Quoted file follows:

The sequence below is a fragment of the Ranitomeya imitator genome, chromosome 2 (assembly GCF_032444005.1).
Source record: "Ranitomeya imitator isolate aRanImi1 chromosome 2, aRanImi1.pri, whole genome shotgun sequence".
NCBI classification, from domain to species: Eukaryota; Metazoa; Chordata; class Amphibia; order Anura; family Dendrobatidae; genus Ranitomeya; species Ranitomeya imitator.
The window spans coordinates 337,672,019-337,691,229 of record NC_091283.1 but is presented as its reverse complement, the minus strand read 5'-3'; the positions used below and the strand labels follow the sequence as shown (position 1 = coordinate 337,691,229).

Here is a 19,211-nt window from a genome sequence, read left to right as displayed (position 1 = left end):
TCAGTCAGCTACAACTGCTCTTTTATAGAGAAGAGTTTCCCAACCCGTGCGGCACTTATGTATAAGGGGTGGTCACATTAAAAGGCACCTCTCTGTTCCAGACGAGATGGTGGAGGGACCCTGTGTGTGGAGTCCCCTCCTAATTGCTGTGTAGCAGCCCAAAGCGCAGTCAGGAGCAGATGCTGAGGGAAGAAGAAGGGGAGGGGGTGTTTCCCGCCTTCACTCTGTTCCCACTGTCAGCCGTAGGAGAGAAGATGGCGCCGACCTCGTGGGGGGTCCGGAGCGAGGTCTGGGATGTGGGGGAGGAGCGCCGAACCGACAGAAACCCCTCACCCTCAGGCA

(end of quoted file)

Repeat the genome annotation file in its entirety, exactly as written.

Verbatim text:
The sequence below is a fragment of the Ranitomeya imitator genome, chromosome 2 (assembly GCF_032444005.1).
Source record: "Ranitomeya imitator isolate aRanImi1 chromosome 2, aRanImi1.pri, whole genome shotgun sequence".
NCBI classification, from domain to species: Eukaryota; Metazoa; Chordata; class Amphibia; order Anura; family Dendrobatidae; genus Ranitomeya; species Ranitomeya imitator.
The window spans coordinates 337,672,019-337,691,229 of record NC_091283.1 but is presented as its reverse complement, the minus strand read 5'-3'; the positions used below and the strand labels follow the sequence as shown (position 1 = coordinate 337,691,229).

Here is a 19,211-nt window from a genome sequence, read left to right as displayed (position 1 = left end):
TCAGTCAGCTACAACTGCTCTTTTATAGAGAAGAGTTTCCCAACCCGTGCGGCACTTATGTATAAGGGGTGGTCACATTAAAAGGCACCTCTCTGTTCCAGACGAGATGGTGGAGGGACCCTGTGTGTGGAGTCCCCTCCTAATTGCTGTGTAGCAGCCCAAAGCGCAGTCAGGAGCAGATGCTGAGGGAAGAAGAAGGGGAGGGGGTGTTTCCCGCCTTCACTCTGTTCCCACTGTCAGCCGTAGGAGAGAAGATGGCGCCGACCTCGTGGGGGGTCCGGAGCGAGGTCTGGGATGTGGGGGAGGAGCGCCGAACCGACAGAAACCCCTCACCCTCAGGCA